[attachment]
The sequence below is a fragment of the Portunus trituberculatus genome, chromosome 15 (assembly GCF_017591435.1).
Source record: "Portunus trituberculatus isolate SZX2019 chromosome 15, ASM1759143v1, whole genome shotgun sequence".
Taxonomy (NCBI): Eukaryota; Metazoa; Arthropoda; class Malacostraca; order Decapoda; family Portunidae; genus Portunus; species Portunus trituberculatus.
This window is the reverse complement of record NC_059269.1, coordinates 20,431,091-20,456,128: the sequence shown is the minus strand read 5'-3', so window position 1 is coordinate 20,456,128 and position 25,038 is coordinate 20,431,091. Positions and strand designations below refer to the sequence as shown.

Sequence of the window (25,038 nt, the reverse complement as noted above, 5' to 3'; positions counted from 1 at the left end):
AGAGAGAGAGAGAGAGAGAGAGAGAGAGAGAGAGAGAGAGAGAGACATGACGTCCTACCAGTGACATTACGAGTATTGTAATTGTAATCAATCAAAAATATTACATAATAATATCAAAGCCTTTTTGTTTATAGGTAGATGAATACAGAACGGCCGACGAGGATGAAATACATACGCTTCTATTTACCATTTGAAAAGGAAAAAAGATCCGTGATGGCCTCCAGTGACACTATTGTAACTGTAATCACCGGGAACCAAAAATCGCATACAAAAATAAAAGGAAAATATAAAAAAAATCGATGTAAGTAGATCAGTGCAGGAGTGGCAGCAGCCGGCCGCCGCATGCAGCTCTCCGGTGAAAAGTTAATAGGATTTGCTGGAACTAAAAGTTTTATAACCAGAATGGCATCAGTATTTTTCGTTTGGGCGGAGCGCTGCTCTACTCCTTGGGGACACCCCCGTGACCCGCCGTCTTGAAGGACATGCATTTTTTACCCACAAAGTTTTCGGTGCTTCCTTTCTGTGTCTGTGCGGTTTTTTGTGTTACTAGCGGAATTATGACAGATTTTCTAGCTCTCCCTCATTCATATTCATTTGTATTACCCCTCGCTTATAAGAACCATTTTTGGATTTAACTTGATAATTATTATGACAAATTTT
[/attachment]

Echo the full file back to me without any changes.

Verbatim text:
The sequence below is a fragment of the Portunus trituberculatus genome, chromosome 15 (assembly GCF_017591435.1).
Source record: "Portunus trituberculatus isolate SZX2019 chromosome 15, ASM1759143v1, whole genome shotgun sequence".
Taxonomy (NCBI): Eukaryota; Metazoa; Arthropoda; class Malacostraca; order Decapoda; family Portunidae; genus Portunus; species Portunus trituberculatus.
This window is the reverse complement of record NC_059269.1, coordinates 20,431,091-20,456,128: the sequence shown is the minus strand read 5'-3', so window position 1 is coordinate 20,456,128 and position 25,038 is coordinate 20,431,091. Positions and strand designations below refer to the sequence as shown.

Sequence of the window (25,038 nt, the reverse complement as noted above, 5' to 3'; positions counted from 1 at the left end):
AGAGAGAGAGAGAGAGAGAGAGAGAGAGAGAGAGAGAGAGAGAGACATGACGTCCTACCAGTGACATTACGAGTATTGTAATTGTAATCAATCAAAAATATTACATAATAATATCAAAGCCTTTTTGTTTATAGGTAGATGAATACAGAACGGCCGACGAGGATGAAATACATACGCTTCTATTTACCATTTGAAAAGGAAAAAAGATCCGTGATGGCCTCCAGTGACACTATTGTAACTGTAATCACCGGGAACCAAAAATCGCATACAAAAATAAAAGGAAAATATAAAAAAAATCGATGTAAGTAGATCAGTGCAGGAGTGGCAGCAGCCGGCCGCCGCATGCAGCTCTCCGGTGAAAAGTTAATAGGATTTGCTGGAACTAAAAGTTTTATAACCAGAATGGCATCAGTATTTTTCGTTTGGGCGGAGCGCTGCTCTACTCCTTGGGGACACCCCCGTGACCCGCCGTCTTGAAGGACATGCATTTTTTACCCACAAAGTTTTCGGTGCTTCCTTTCTGTGTCTGTGCGGTTTTTTGTGTTACTAGCGGAATTATGACAGATTTTCTAGCTCTCCCTCATTCATATTCATTTGTATTACCCCTCGCTTATAAGAACCATTTTTGGATTTAACTTGATAATTATTATGACAAATTTT